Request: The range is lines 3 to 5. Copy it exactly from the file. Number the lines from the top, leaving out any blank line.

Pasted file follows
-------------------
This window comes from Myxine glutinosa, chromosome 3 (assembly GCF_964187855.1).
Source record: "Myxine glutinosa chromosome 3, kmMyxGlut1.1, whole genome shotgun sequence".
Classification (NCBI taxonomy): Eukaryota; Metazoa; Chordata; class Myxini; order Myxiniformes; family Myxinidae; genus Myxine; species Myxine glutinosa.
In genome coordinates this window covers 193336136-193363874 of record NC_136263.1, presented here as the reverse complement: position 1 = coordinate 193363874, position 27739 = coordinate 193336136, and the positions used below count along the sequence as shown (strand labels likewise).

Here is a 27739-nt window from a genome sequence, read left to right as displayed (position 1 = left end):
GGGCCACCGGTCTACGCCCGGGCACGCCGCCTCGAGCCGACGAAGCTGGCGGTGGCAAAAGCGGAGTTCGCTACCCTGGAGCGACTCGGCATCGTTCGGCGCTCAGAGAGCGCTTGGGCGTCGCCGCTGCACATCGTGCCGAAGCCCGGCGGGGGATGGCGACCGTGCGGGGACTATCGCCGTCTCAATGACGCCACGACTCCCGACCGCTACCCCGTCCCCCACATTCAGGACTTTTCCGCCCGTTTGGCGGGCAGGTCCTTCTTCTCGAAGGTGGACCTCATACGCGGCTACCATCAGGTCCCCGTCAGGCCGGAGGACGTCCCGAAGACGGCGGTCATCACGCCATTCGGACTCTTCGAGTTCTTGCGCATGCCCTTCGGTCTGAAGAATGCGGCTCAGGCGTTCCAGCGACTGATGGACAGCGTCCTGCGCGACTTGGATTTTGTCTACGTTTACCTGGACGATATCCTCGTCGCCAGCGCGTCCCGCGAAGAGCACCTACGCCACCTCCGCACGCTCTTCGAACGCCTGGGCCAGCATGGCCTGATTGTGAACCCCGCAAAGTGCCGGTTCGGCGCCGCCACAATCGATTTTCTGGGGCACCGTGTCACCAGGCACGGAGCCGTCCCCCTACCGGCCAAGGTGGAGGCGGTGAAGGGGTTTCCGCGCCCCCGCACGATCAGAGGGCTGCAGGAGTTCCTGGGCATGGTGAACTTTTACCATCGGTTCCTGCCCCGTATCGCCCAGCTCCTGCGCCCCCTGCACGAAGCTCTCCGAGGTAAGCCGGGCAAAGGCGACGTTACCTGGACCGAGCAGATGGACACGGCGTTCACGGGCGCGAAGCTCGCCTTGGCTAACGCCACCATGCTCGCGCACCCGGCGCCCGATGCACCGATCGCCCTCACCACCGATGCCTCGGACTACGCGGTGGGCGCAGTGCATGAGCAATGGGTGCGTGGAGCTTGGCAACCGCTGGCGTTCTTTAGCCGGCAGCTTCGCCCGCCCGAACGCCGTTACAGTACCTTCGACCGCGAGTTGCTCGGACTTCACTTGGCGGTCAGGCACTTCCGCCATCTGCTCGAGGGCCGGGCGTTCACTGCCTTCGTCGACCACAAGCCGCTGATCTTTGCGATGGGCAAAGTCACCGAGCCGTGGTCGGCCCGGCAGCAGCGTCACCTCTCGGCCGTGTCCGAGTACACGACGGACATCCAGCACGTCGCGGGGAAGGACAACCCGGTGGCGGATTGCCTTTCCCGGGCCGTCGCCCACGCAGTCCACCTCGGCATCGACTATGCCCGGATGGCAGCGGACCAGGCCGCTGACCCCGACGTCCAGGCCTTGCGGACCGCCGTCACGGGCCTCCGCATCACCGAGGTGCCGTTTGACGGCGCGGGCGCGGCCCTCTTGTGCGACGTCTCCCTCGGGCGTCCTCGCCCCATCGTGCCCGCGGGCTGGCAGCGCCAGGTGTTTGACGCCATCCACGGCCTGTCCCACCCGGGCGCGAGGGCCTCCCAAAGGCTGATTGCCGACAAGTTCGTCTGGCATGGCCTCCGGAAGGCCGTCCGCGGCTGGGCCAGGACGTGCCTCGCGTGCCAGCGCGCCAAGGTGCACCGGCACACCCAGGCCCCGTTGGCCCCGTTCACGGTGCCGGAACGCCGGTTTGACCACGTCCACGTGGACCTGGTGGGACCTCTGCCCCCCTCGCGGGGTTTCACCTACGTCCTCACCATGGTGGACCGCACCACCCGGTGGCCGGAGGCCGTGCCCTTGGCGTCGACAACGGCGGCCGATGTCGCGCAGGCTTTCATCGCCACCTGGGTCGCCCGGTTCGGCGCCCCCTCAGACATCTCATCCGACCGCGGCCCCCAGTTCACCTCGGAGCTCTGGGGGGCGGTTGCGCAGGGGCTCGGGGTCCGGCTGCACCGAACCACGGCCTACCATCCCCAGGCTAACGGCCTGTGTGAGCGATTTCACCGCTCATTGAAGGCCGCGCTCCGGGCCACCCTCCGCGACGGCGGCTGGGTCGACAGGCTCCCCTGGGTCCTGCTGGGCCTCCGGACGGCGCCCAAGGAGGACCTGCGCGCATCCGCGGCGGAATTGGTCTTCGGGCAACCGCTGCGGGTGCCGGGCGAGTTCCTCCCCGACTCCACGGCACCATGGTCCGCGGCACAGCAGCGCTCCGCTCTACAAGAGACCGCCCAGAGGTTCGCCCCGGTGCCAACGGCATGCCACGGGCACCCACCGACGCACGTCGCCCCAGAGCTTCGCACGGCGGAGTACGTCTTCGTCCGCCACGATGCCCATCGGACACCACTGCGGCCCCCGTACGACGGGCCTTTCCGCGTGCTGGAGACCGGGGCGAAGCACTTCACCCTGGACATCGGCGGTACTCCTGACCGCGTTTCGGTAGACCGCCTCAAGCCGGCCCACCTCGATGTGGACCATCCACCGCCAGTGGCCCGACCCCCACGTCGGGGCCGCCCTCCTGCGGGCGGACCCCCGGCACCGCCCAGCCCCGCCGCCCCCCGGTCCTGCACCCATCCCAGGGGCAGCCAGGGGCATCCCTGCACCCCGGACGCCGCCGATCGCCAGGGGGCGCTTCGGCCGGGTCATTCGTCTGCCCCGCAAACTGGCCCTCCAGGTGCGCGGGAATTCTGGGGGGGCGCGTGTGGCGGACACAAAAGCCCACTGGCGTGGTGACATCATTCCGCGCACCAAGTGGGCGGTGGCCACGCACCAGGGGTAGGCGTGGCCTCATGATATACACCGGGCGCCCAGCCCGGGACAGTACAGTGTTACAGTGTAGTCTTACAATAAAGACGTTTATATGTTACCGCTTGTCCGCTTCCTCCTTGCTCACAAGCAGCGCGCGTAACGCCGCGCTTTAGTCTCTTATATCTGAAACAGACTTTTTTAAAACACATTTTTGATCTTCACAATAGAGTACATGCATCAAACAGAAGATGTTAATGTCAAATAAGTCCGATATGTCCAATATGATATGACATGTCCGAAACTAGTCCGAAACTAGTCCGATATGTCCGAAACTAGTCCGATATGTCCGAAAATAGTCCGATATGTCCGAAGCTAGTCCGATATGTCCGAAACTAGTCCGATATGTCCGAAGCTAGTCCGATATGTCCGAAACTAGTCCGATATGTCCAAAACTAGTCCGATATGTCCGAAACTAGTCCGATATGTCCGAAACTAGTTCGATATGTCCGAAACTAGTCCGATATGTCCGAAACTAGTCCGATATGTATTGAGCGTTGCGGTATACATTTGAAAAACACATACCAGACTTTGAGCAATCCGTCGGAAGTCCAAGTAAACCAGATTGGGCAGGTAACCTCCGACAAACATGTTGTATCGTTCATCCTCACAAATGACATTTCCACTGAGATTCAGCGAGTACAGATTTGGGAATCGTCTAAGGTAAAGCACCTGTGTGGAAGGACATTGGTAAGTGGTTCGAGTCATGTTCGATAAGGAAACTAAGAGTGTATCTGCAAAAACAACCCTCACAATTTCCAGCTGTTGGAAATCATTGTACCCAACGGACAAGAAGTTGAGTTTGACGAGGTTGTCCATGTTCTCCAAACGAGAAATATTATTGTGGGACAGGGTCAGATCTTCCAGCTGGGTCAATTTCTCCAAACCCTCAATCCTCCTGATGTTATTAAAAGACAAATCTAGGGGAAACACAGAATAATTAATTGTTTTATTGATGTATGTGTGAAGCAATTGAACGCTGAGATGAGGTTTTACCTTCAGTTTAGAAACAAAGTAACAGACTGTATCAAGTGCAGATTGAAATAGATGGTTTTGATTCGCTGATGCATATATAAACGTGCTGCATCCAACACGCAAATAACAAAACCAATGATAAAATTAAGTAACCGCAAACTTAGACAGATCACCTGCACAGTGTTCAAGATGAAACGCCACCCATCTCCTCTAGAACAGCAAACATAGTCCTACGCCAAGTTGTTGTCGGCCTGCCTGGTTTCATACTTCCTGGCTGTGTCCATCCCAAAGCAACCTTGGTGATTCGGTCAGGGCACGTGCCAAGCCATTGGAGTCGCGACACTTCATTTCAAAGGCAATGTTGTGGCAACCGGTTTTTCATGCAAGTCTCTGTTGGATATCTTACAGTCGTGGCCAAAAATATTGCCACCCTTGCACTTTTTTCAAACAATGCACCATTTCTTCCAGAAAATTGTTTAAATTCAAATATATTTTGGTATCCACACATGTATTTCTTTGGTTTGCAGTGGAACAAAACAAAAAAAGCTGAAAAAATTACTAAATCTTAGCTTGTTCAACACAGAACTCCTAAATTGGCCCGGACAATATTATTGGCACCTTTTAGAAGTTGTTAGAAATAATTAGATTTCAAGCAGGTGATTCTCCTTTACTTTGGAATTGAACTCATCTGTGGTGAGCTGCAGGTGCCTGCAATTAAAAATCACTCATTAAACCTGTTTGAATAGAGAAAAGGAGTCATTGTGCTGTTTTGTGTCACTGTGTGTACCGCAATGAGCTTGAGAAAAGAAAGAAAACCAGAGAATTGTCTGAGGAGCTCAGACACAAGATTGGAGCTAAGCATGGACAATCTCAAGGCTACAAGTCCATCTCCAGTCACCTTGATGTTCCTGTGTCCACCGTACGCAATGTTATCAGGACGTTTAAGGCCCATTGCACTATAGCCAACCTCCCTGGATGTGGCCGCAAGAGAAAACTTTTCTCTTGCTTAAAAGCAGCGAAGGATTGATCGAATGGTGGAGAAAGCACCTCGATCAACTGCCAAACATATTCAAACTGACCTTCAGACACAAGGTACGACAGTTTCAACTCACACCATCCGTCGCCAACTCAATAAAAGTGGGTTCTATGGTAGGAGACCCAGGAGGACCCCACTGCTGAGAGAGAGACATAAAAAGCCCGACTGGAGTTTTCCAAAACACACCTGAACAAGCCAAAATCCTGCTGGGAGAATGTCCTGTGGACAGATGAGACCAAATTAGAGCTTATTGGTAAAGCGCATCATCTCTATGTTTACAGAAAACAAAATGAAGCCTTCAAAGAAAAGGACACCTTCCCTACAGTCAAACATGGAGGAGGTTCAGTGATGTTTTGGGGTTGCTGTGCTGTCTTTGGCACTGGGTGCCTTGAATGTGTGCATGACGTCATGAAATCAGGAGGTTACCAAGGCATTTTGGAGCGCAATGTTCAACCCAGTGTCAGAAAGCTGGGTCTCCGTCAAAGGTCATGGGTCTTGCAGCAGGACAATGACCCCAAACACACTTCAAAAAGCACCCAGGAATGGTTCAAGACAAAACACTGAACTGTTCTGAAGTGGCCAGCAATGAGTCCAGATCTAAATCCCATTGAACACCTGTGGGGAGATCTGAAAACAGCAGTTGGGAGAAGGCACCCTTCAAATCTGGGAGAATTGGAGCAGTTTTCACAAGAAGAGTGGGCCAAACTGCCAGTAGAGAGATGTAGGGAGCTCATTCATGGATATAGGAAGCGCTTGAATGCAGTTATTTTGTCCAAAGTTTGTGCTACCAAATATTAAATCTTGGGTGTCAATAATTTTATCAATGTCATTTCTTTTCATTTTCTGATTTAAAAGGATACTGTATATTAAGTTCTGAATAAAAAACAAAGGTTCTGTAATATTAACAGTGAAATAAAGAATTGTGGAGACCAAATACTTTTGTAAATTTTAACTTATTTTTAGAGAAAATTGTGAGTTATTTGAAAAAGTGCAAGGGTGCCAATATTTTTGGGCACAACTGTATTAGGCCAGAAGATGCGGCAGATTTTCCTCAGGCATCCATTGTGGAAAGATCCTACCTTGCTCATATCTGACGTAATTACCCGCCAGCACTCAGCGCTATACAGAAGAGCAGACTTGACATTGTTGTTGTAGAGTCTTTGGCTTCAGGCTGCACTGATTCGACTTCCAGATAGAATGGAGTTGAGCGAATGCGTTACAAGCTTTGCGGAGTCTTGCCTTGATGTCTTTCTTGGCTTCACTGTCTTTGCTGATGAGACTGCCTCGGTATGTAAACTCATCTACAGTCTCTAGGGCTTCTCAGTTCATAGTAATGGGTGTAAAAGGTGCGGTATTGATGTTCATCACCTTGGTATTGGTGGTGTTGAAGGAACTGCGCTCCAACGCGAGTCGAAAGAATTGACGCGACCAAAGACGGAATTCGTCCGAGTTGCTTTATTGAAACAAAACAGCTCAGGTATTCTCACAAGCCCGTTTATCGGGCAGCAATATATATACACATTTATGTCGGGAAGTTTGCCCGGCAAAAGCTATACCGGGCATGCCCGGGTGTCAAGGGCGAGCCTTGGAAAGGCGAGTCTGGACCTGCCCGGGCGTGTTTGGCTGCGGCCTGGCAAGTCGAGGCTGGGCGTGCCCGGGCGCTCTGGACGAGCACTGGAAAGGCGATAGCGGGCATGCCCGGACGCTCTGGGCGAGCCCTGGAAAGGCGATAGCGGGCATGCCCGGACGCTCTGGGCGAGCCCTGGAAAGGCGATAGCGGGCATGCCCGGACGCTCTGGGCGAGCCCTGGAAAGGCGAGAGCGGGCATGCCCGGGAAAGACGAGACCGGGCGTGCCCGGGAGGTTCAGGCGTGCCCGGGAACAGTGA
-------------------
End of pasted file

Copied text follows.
Classification (NCBI taxonomy): Eukaryota; Metazoa; Chordata; class Myxini; order Myxiniformes; family Myxinidae; genus Myxine; species Myxine glutinosa.
In genome coordinates this window covers 193336136-193363874 of record NC_136263.1, presented here as the reverse complement: position 1 = coordinate 193363874, position 27739 = coordinate 193336136, and the positions used below count along the sequence as shown (strand labels likewise).

Here is a 27739-nt window from a genome sequence, read left to right as displayed (position 1 = left end):